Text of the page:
Home Reviews Skater Girl Review – Cheesy, Clichéd, Yet Invigorating

Skater Girl Review – Cheesy, Clichéd, Yet Invigorating

By Binged Binged Bureau - June 13, 2021 @ 10:08 am
Binged Rating2.5/5

Skater-Girl-Movie -Review BOTTOM LINE: Cheesy, Clichéd, Yet Invigorating

Rating: 2.5 /5

Skin N Swear: None

Platform: Netflix Genre: Drama, Family

What Is the Story About?

Skater Girl is a small Netflix film that gives big satisfaction. It’s set in the backdrop of a small Rajasthani village, Khempur, that is afflicted with all the failings of a typical backward Indian village. The most glaring of all is the treatment of women and girls by the menfolk of their families. Patriarchy, illiteracy and child marriage are some issues young girls have to face on a regular basis. Prerna (Rachel Saanchita Gupta) is one such young Khempur girl, compelled to bear the brunt of her father’s ultra-orthodox ways.

Into this milieu arrives an Englishwoman, Jessica (Amy Maghera), who seeks to bring about a mini-revolution of sorts by introducing the girls, and the boys too, to the enthralling sport of skateboarding. The kids take to the sport like fish to water, but for Prerna, it is a different experience altogether – liberating, empowering and galvanising.

Skater Girl is written by sisters Manjari and Vinati Makijany, and directed by Manjari Makijany.


Saanchita Gupta Skater Girl Movie ReviewRachel Saanchita Gupta‘s is the standout performance of the film. She conveys every emotion of the shy, dejected, fearful Prerna with flawless perfection, never missing a beat at any point in the film. Each time she smiles, the honesty and earnestness of that shy smile lights up her face, momentarily chasing away the fear and despair that is part of her life. It’s a natural, straight-from-the-heart performance.

Shafin Patel, who plays Prerna’a kid brother Ankush, is a sweetheart. His plucky performance, rendered with supreme confidence, is a delight to watch. The kid is bound to go places. Amy Maghera, aka Amrit Maghera, is good as Jessica, as are the rest of the smaller characters. A special word for Waheeda Rahman – she lends a distinctive touch to her role, even for a cameo. The lady looks regal and magnificent, and can give far younger actresses a run for their money when it comes to elegance and screen presence.


Skater Girl is a bit of every triumph-of-the-underdog, fighting-the-odds-and-coming-good film there ever was. What’s more, it is stuffed with tropes of the most melodramatic kind. Check this out – the protagonist is one who has the odds stacked heavily against her – she’s a girl; a poor girl; a poor girl from the lower caste; a poor girl from the lower caste with an ultra-conservative, uncouth man for a father. Three-fourth way into the film, the ultra-conservative father sets fire to the protagonist’s skateboard. Can the story get more trope-y than this?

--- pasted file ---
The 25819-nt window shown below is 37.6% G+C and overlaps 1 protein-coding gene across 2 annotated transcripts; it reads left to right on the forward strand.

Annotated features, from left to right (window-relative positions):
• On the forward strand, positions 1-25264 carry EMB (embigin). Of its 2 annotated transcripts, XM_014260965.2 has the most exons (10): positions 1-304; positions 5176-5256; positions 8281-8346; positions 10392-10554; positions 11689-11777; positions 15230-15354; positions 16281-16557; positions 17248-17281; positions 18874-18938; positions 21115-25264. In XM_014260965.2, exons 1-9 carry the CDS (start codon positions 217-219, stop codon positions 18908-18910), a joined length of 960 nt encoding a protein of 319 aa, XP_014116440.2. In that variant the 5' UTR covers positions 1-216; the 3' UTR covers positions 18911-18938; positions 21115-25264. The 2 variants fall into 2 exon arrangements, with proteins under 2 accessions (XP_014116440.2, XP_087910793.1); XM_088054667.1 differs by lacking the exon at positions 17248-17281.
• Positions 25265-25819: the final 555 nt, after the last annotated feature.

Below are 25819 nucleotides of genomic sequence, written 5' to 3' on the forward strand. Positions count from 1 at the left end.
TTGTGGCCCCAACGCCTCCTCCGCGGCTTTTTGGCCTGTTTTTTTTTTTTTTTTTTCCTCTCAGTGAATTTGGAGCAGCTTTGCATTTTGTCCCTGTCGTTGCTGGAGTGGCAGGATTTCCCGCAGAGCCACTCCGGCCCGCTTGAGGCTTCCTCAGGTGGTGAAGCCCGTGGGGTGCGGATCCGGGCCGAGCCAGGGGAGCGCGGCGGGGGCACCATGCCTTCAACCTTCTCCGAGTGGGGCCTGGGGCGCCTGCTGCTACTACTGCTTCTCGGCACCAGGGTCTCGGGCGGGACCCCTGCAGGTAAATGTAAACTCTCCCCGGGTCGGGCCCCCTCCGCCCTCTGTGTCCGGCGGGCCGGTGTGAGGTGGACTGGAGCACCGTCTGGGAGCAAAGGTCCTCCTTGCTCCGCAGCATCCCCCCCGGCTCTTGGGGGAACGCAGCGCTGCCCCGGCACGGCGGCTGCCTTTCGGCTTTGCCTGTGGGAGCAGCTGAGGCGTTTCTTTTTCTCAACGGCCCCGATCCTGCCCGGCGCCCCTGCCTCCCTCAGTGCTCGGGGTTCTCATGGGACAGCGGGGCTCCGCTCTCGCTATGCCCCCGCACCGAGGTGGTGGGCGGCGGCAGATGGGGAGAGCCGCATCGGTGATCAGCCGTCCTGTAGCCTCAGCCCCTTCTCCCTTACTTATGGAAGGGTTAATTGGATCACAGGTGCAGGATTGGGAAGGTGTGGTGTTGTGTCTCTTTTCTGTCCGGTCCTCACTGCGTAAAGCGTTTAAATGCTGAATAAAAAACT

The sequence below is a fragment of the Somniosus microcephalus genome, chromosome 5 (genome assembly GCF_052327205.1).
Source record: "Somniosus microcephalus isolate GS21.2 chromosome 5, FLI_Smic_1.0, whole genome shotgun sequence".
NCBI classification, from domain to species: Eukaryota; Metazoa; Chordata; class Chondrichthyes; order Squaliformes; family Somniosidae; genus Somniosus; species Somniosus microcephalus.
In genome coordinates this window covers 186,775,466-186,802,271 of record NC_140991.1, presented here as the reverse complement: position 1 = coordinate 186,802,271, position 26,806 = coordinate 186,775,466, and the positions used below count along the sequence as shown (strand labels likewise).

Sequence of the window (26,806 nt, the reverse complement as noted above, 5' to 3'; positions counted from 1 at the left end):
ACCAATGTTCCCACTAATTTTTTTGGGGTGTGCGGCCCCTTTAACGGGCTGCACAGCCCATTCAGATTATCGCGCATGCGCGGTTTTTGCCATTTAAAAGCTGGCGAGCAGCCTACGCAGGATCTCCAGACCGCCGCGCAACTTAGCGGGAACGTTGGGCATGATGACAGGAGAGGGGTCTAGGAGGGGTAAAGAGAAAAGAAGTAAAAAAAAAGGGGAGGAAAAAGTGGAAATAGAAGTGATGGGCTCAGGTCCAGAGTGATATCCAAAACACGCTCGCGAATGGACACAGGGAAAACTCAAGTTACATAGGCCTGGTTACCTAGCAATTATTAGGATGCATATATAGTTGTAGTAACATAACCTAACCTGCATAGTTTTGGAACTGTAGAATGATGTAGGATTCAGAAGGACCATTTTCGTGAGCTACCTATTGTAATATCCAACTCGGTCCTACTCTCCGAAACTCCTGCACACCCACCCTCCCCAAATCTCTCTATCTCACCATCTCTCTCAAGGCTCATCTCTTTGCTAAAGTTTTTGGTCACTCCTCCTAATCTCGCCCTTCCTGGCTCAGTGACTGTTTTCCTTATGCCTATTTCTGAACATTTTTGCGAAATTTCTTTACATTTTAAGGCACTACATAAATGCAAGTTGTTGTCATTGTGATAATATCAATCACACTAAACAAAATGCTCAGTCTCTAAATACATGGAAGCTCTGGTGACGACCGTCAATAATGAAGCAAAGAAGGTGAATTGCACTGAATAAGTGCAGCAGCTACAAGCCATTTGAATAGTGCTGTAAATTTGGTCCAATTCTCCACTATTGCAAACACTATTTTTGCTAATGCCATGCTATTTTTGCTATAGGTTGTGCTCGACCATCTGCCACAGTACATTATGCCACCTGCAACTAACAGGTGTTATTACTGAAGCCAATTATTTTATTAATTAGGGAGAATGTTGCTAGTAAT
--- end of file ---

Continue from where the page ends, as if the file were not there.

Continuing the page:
Yet, however ridden with tropes the plot may be, Skater Girl evokes strong feelings – of faith, hope, positivity, empathy; feelings that couldn’t care less about the abundance of clichés in the story. That, certainly, is Skater Girl’s biggest triumph. It is a film that is all heart – made with honest-to-goodness sincerity.

Amrit Maghera- Skater Girl Movie ReviewSkater Girl is a damning indictment of all that’s wrong in our country – most significantly, the glaring divides – of class, caste, religion, gender, education and umpteen others. The film even touches upon the debilitating caste issue, an inseparable part of Indian life – separate water pumps for the higher castes and lower castes, high-caste parents disallowing their children from mingling with the “chhoti jaati’ kids, and so on. But it chooses not to linger too long in that zone, nor to pass judgment.

Writers Manjari and Vinati Makijany consciously choose to steer clear from delving too deep into those issues. Instead, they focus their energies on the narrative they’ve set out to champion – about the good that can be wrought in the lives of the underprivileged by the smallest of things – in this case, a simple skateboard. Skater Girl is therefore a not-too-heavy watch. It is light, refreshing and leaves you with a glowing satisfaction that is not burdened with despairing thoughts about the state of the country. In that sense, Skater Girl does not make you think; it makes you feel.

Music and Other Departments?

Waheeda Rehman - Skater Girl Movie ReviewThe village milieu automatically lends itself to enchanting cinematography. Green fields stretching for miles on both sides of winding roads; dusty ‘kachha’ lanes; smoke billowing from hearth fires; bright green vegetables adorning village markets – scenes such as these, lovingly shot by Manjari Makijany, G Monic Kumar and Alan Poon, enhance the storytelling in subtle ways. A skateboarding scene, shot in the early morning twilight and the glow of torchlights, is simply lovely. Deepa Bhatia’s editing is sharp. Salim and Suleiman Merchant’s music is bracing. The background score gets too in-your-face at times, which could have been avoided.


Rachel Saanchita Gupta and Shafin Patel’s performances

Light, refreshing storytelling


Tropes galore

Did I Enjoy It?

Yes, to an extent

Will You Recommend It?

As a one-time watch

Skater Girl Hindi Movie Review by Binged Bureau 

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